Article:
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Faces on Faith: The road less traveled

By Staff | Aug 26, 2015

In his book, The Road Less Traveled, author, psychiatrist and spiritual mentor M. Scott Peck’s opening line is: “Life is difficult.”

A few millenniums earlier, Greek philosopher Plato advised students to -‘Be kind for every person you meet is fighting a difficult battle.”

For many children of Adam life and times are often good, some live lives they self-describe as ‘charmed’. In religious circles people frequently express thanksgivings to God for the blessings of life.

However, there is also indescribable suffering in the human condition and there are ‘rough patches’, times of challenge, sufferings of every dimension which come into people lives.

Saint or sinner, just or unjust no one escapes harsh life-denying experiences and seasons. No one is beyond the reach of troubles.

It has seemed to me that when such unwanted and unsought for times come into people’s lives a question often asked is: “Why is God doing this to me?

Rabbi Harold Kushner framed the question well in his book Why Do Bad Things Happen to Good People?”

A precious Christian woman took my hand as we stood at her husband’s bed in a cardiac unit, where he was somewhere between heaven and earth, and remarked that she couldn’t believe what was happening to her sweetheart”After all pastor, we have been good people, why is God letting this happen?

Why that question? Why the assumption that God decides to afflict people? Why blame God for our troubles?

Personally, it is inconceivable to me to think of the Creator God and Source of all life as being a divinity who is arbitrarily blessing and cursing us.

The God I have come to know in the Hebrew and Christian scriptures and tradition wills shalom, wholeness and well-being for all.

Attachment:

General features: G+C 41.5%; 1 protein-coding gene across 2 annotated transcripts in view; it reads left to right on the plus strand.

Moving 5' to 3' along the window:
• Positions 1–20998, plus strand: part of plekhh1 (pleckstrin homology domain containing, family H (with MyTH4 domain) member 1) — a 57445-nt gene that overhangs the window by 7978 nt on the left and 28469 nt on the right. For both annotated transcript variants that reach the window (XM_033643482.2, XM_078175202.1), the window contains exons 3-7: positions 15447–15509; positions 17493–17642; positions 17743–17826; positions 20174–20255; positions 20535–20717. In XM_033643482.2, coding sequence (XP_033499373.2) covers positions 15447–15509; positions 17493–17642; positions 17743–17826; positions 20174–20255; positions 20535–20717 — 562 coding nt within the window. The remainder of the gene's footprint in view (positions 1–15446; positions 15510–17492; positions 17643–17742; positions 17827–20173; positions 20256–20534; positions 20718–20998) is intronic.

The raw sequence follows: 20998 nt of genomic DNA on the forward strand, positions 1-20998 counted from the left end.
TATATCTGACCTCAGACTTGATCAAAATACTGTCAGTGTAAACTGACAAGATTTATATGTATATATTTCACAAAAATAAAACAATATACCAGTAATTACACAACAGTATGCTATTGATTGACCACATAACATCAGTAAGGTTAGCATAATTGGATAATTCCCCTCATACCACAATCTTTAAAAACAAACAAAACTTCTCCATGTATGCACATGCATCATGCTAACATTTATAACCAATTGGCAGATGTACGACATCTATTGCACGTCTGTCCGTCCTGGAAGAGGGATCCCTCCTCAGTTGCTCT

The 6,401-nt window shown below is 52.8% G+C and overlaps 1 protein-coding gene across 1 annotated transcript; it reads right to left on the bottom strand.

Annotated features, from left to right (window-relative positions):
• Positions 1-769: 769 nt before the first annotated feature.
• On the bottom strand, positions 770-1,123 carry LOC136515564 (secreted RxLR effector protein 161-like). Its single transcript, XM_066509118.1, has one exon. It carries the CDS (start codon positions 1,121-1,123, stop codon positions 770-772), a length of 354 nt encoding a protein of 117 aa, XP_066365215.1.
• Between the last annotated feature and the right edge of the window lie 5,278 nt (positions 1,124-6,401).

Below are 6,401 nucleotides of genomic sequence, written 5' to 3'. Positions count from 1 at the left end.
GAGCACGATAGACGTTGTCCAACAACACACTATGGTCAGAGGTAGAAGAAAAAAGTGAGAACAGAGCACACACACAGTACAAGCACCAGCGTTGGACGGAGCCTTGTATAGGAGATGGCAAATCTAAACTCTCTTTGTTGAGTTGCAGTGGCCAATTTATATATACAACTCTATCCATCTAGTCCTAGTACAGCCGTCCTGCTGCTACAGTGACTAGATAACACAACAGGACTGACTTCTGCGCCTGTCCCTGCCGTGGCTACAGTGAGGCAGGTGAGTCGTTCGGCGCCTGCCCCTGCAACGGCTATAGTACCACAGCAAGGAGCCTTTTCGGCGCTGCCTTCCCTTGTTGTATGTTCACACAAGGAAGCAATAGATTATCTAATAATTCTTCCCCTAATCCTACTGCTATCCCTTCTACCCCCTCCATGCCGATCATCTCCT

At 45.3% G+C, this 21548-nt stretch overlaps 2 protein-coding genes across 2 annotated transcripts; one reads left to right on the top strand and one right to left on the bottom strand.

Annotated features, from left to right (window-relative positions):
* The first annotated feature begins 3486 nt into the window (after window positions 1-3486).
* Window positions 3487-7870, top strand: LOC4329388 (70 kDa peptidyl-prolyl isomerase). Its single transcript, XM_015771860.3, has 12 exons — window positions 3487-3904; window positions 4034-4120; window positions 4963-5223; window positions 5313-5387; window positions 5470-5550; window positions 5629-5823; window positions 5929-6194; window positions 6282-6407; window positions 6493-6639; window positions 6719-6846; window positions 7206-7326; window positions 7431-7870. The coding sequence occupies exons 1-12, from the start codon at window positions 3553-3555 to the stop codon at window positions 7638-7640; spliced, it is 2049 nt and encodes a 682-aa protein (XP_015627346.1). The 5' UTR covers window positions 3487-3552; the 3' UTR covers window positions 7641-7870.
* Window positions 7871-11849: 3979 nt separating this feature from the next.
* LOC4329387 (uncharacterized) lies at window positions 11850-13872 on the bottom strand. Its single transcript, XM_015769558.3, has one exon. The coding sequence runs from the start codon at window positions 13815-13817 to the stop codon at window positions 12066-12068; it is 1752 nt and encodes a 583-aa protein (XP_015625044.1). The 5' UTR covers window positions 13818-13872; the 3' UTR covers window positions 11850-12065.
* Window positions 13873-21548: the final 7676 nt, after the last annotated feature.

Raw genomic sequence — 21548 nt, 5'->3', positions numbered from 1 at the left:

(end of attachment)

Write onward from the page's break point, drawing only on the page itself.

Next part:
Experiences of pain, suffering and misery for individuals and communities are very much a part of the fabric of life. We witness children dying of starvation or curable diseases, the numberless victims of disaster, the life denying choices made by individuals for themselves or their victims, wars, famine, sickness of body, mind and spirit, broken relationships, financial melt downs, etc..

Yes indeed, life is difficult but not because of God!

God wills our well-being and wholeness not our suffering and brokenness. In the face of suffering, I believe we make it through the ‘valley of the shadow’ because God is with us, not against us.

I read this the other day on Facebook: “God doesn’t give us what we can handle; God helps us handle what we are given.”

The Hebrew Prophet Isaiah expressed the truth of God being present with us in difficult times in language our hearts cannot forget:

“When you pass through the waters, I will be with you; And through the rivers, they shall not overflow you. When you walk through the fire, you shall not be burned, Nor shall the flame scorch you. (Isa. 43:2)

I believe in God who helps us handle what life gives usthe good and the bad.

-Pastor George E. Morris, Captiva Chapel by The Sea.